Politically homeless are least confident about future career prospects. The quarterly Monster Jobs Confidence Index by job board Monster.co.uk and the Centre for Economics and Business Research (Cebr), reveals ongoing political turmoil is affecting workers’ confidence as the General Election fast approaches. When asked about how the current political landscape is affecting their job confidence, one quarter of people didn’t say they feel confident about their future career prospects.
The Monster Jobs Confidence Index currently stands at 66% for Q3 2019. This is down from 74% this time last year, but an increase of five percentage points compared to Q2 2019.
The Monster Jobs Confidence Index is a holistic way of assessing the UK labour market. It is the only index to assess how secure workers feel in the place of work, in terms of job security and earnings stability, and also how confident they feel in their ability to progress in their career. The Index combines two macroeconomic indicators (consumer and business confidence), ten labour market indicators (unemployment, job earnings security, productivity, social mobility, pay gaps and amount of apprenticeships), and four survey-based indicators (future employment confidence, career progression confidence, equality and political landscape).
Impact of the volatile political landscape
Only one in 10 people think that the current political climate is making them feel more confident in their job. This is a drop of one percentage point in the past three months as Government and the future of the UK has become increasingly unpredictable.
The Index found that respondents aged 35-44 are among the most affected by politics, with only 4% saying that the current political landscape is making them much more confident in their job. In comparison, workers aged 45-64 are most likely to say that the current political landscape makes them much less confident in their job, with 16% reporting this.
Conservative voters are the most confident about their job security in the next six months
The Monster Jobs Confidence Index identified that Conservative voters are the most confident. Over half (56%) said they were confident about their job security over the next six months, and only 20% said they are unconfident.
In comparison, workers who are planning on voting for the Labour party are the least confident about their jobs over the next six months, with 47% saying they are confident and 29% saying they are unconfident.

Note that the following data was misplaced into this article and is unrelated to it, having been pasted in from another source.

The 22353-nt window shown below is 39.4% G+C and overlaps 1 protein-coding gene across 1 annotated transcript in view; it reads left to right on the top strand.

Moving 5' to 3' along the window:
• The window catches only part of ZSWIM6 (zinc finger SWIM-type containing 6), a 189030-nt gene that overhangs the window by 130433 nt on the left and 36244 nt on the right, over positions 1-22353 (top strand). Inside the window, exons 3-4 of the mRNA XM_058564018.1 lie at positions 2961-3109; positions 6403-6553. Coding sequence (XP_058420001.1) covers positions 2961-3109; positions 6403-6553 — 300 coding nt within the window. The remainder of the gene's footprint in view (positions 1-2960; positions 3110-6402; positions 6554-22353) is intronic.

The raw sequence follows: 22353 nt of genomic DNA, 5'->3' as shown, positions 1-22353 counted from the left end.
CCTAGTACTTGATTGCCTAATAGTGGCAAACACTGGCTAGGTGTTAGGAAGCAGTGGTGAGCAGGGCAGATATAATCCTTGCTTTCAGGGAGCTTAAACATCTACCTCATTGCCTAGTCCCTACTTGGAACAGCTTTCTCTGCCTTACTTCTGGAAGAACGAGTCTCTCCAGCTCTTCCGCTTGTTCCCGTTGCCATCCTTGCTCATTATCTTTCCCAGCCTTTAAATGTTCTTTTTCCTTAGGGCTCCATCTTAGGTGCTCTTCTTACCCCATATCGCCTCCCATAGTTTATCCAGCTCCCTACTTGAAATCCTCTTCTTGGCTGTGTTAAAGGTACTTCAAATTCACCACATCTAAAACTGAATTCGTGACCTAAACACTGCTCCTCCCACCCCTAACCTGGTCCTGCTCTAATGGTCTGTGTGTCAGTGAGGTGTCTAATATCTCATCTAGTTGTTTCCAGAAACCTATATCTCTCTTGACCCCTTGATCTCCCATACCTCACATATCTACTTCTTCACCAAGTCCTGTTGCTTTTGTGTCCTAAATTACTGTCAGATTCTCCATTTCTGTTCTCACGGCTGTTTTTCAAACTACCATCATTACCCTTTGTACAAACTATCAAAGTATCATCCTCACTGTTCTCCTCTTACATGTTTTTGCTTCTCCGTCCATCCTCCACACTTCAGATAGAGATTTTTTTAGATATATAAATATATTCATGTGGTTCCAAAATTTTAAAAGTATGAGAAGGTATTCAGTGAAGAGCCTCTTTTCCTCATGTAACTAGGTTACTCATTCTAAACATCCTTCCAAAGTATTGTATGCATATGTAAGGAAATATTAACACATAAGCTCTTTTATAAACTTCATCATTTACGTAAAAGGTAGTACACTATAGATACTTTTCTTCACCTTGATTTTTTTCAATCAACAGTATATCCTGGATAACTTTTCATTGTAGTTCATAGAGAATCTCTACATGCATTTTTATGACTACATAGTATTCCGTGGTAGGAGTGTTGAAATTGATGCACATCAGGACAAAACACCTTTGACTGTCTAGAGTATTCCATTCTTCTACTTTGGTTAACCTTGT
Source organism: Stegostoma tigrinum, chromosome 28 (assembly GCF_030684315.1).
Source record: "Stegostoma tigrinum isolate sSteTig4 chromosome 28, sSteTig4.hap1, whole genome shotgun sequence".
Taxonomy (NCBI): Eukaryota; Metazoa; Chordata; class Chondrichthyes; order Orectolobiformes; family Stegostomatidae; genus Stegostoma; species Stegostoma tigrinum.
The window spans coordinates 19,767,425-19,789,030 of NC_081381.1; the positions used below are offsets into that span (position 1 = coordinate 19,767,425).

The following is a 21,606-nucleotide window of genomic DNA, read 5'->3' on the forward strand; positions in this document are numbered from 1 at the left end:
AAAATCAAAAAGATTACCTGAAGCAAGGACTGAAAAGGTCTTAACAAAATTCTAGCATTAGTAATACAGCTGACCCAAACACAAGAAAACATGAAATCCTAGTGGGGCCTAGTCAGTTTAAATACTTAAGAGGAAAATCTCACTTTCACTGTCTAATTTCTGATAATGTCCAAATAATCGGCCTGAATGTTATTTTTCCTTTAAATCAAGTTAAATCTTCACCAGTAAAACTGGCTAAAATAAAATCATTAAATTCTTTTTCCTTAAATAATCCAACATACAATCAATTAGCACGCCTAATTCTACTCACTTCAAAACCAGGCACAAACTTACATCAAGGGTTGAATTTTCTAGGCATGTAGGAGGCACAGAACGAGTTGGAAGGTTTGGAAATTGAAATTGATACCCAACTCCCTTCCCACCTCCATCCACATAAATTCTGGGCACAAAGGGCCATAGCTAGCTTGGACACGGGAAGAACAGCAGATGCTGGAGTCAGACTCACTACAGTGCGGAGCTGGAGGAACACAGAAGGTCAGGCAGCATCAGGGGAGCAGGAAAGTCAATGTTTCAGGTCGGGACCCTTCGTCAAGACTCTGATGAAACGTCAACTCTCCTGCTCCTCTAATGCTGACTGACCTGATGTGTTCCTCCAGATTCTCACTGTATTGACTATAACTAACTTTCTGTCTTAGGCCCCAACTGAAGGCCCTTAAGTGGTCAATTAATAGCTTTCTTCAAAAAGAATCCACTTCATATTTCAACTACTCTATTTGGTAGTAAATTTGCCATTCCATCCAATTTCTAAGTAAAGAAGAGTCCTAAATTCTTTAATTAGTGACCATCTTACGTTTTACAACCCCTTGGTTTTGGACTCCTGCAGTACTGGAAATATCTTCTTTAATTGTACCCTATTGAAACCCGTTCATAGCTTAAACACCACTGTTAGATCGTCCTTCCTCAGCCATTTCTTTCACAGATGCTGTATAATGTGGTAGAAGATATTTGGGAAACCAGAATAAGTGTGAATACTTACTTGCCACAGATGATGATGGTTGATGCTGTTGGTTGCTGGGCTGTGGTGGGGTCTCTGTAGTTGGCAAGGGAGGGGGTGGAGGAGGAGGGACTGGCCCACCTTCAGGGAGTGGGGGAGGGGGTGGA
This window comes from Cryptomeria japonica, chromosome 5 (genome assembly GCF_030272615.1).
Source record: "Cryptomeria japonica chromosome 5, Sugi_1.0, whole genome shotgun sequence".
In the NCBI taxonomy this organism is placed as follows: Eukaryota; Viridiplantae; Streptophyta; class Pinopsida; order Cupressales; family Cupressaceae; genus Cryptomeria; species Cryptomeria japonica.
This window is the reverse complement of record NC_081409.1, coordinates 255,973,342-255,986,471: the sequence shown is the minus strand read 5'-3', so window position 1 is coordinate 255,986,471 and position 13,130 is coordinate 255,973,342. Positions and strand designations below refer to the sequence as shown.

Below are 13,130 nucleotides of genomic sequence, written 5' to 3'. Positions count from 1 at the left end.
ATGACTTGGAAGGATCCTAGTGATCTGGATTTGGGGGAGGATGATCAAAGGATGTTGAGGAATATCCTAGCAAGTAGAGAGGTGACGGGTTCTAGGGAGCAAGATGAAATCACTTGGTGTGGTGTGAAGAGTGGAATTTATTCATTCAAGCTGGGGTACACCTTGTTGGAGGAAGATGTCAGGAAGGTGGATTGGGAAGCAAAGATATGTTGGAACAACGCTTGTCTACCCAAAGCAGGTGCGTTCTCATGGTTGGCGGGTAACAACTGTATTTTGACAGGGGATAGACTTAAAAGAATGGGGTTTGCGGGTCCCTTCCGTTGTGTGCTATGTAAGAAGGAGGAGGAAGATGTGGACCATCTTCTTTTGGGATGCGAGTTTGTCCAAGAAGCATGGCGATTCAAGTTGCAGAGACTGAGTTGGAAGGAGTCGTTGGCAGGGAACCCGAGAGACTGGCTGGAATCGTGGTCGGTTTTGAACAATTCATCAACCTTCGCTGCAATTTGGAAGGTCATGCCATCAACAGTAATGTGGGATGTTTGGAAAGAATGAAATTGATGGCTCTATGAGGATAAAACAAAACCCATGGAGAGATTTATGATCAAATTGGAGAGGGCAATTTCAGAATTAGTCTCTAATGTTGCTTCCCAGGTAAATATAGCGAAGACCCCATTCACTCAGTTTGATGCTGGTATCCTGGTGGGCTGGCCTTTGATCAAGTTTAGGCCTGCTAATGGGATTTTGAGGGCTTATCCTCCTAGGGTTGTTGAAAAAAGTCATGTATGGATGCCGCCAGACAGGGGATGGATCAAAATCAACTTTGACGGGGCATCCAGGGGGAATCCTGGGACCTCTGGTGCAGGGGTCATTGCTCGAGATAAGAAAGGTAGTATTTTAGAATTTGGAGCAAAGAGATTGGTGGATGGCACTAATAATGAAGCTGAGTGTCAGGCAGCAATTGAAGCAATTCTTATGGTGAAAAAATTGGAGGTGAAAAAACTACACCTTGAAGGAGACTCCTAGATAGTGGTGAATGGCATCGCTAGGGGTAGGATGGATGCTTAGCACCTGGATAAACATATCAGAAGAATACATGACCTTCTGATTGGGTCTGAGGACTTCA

When comparing how the political landscape is affecting jobs confidence with voting intentions, 39% of Labour voters and 53% of Liberal Democrat voters think that the current political situation is making them feel less confident in their jobs. Meanwhile, only 21% of Conservative voters think this. Scottish National Party and Lib Dem voters are the least confident, with 4% and 6% respectively, saying that the political landscape makes them more confident in their job. This rises to 10% for Labour and Green voters.
Half of UK workers don’t identify with a political party and are less confident than party supporters
At a time of increased political uncertainty, the Index has identified that 48% of UK workers feel politically homeless. These workers were also much more likely to say the feel unconfident about their job in the coming months. Of the workers who do not feel represented by a political party over half (57%) said they feel unconfident about their job in the next six months, compared to 45% of people who feel politically aligned to a party.
Why has Jobs Confidence increased?
The Monster Jobs Confidence Index has seen a slight increase thanks to levels of unemployment in the UK lowering. Further increases in real wage growth and job earnings security have also had a positive impact on the index. However, a decline in the annual growth of job vacancies has had a negative impact on the overall jobs confidence index figure.
Increase in confidence in the North East, despite highest levels of unemployment
Looking across the UK, 56% of workers in the North East say that they are confident about their employment prospects in the coming months. This is an increase of one percentage point, despite the region being home to the highest levels of unemployment in the UK. At the other end of the spectrum, only 43% of workers in the West Midlands are confident.
Overall jobs confidence likely to stay low in 2020
Despite levels of confidence amongst workers and job seekers increasing over the past quarter, we expect to see a rise in the unemployment rate in the coming quarters. The longer term outlook for 2020 is therefore looking weak.
Derek Jenkins, General Manager UK & Ireland, Monster.co.uk, says, “Job confidence levels are slowly creeping up, but continued political uncertainty is hampering a true turnaround. “Many feel increasingly uncertain about their job prospects and security as we gear up to the election and the next stage of the Brexit battle. And those who feel politically homeless, almost half of workers, are the worst affected. “In the next quarter we expect to see job confidence staying at the current low level, as workers have a clearer picture of our political future – however, it could be some time until we see increases that bring us back in line with 2018.”